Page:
Your job is to write a program that reads such a text problem and solves it according to the simple algorithm given above.

## Input

The first line of the input file will contain the number of test cases.Each test case will consist of one line containing exactly two data fields and some additional arbitrary words. A data field will be of the form I=xAU=xV or P=xW, where x is a real number.
Directly before the unit (AV or W) one of the prefixes m (milli), k (kilo) and M (Mega) may also occur. To summarize it: Data fields adhere to the following grammar:

DataField ::= Concept '=' RealNumber [Prefix] Unit
Concept   ::= 'P' | 'U' | 'I'
Prefix    ::= 'm' | 'k' | 'M'
Unit      ::= 'W' | 'V' | 'A'


• The equal sign (=') will never occur in an other context than within a data field.
• There is no whitespace (tabs,blanks) inside a data field.
• Either P and UP and I, or U and I will be given.

## Output

For each test case, print three lines:
• a line saying Problem #k" where k is the number of the test case
• a line giving the solution (voltage, power or current, dependent on what was given), written without a prefix and with two decimal places as shown in the sample output
• a blank line

## Sample Input

3
If the voltage is U=200V and the current is I=4.5A, which power is generated?
A light-bulb yields P=100W and the voltage is U=220V. Compute the current, please.
bla bla bla lightning strike I=2A bla bla bla P=2.5MW bla bla voltage?


## Sample Output

Problem #1
P=900.00W

Problem #2
I=0.45A

Problem #3
U=1250000.00V


Miguel A. Revilla
1999-01-11

## Friday, April 22, 2011

### UVa_00409_Excuses_Excuses.cpp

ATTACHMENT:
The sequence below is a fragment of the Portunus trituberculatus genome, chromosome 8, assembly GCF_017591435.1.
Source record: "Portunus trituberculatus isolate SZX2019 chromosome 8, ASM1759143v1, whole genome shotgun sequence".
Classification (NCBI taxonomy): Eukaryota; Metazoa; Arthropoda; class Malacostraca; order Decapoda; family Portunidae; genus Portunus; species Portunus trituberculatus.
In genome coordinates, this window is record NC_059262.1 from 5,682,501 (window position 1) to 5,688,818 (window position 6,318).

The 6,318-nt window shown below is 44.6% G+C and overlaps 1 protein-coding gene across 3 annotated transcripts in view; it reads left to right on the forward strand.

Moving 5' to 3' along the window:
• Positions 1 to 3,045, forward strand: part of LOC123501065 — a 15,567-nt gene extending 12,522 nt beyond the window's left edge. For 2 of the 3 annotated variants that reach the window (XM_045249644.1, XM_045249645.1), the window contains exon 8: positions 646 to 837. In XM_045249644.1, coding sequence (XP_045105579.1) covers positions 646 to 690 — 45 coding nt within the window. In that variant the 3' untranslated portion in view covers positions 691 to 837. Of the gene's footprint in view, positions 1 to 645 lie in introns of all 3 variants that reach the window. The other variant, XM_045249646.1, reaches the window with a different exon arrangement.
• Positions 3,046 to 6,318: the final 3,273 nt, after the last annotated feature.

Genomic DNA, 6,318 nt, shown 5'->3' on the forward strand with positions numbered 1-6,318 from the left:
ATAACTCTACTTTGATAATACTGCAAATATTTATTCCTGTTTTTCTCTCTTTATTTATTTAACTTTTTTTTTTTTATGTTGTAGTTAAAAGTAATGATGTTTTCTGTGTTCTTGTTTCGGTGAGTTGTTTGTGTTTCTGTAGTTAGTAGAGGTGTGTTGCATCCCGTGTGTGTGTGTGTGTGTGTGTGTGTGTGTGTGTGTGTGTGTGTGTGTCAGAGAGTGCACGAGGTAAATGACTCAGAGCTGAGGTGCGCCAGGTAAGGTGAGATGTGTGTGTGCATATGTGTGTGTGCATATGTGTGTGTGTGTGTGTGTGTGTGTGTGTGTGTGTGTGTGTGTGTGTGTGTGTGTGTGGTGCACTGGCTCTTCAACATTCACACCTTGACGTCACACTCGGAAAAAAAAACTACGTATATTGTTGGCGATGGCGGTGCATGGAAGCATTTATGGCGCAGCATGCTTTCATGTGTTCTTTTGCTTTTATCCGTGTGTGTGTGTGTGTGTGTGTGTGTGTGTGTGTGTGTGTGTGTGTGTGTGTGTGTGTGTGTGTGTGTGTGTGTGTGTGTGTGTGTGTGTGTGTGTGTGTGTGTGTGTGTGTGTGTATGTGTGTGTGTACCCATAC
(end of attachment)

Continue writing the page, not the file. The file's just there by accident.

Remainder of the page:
uva00409, poj1598,

# Excuses, Excuses!

Judge Ito is having a problem with people subpoenaed for jury duty giving rather lame excuses in order to avoid serving. In order to reduce the amount of time required listening to goofy excuses, Judge Ito has asked that you write a program that will search for a list of keywords in a list of excuses identifying lame excuses. Keywords can be matched in an excuse regardless of case.

## Input

Input to your program will consist of multiple sets of data.

• Line 1 of each set will contain exactly two integers. The first number ( ) defines the number of keywords to be used in the search. The second number ( ) defines the number of excuses in the set to be searched.
• Lines 2 through K+1 each contain exactly one keyword.
• Lines K+2 through K+1+E each contain exactly one excuse.
• All keywords in the keyword list will contain only contiguous lower case alphabetic characters of length L ( ) and will occupy columns 1 through L in the input line.
• All excuses can contain any upper or lower case alphanumeric character, a space, or any of the following punctuation marks [SPMamp".,!?&] not including the square brackets and will not exceed 70 characters in length.
• Excuses will contain at least 1 non-space character.

## Output

For each input set, you are to print the worst excuse(s) from the list.

• The worst excuse(s) is/are defined as the excuse(s) which contains the largest number of incidences of keywords.
• If a keyword occurs more than once in an excuse, each occurrance is considered a separate incidence.
• A keyword occurs" in an excuse if and only if it exists in the string in contiguous form and is delimited by the beginning or end of the line or any non-alphabetic character or a space.
For each set of input, you are to print a single line with the number of the set immediately after the string Excuse Set #". (See the Sample Output). The following line(s) is/are to contain the worst excuse(s) one per line exactly as read in. If there is more than one worst excuse, you may print them in any order.

After each set of output, you should print a blank line.

## Sample Input

5 3
dog
ate
homework
canary
died
My dog ate my homework.
Can you believe my dog died after eating my canary... AND MY HOMEWORK?
This excuse is so good that it contain 0 keywords.
6 5
superhighway
crazy
thermonuclear
bedroom
war
building
I am having a superhighway built in my bedroom.
I am actually crazy.
1234567890.....,,,,,0987654321?????!!!!!!
There was a thermonuclear war!
I ate my dog, my canary, and my homework ... note outdated keywords?

## Sample Output

Excuse Set #1
Can you believe my dog died after eating my canary... AND MY HOMEWORK?

Excuse Set #2
I am having a superhighway built in my bedroom.
There was a thermonuclear war!

uva10815,

## Problem: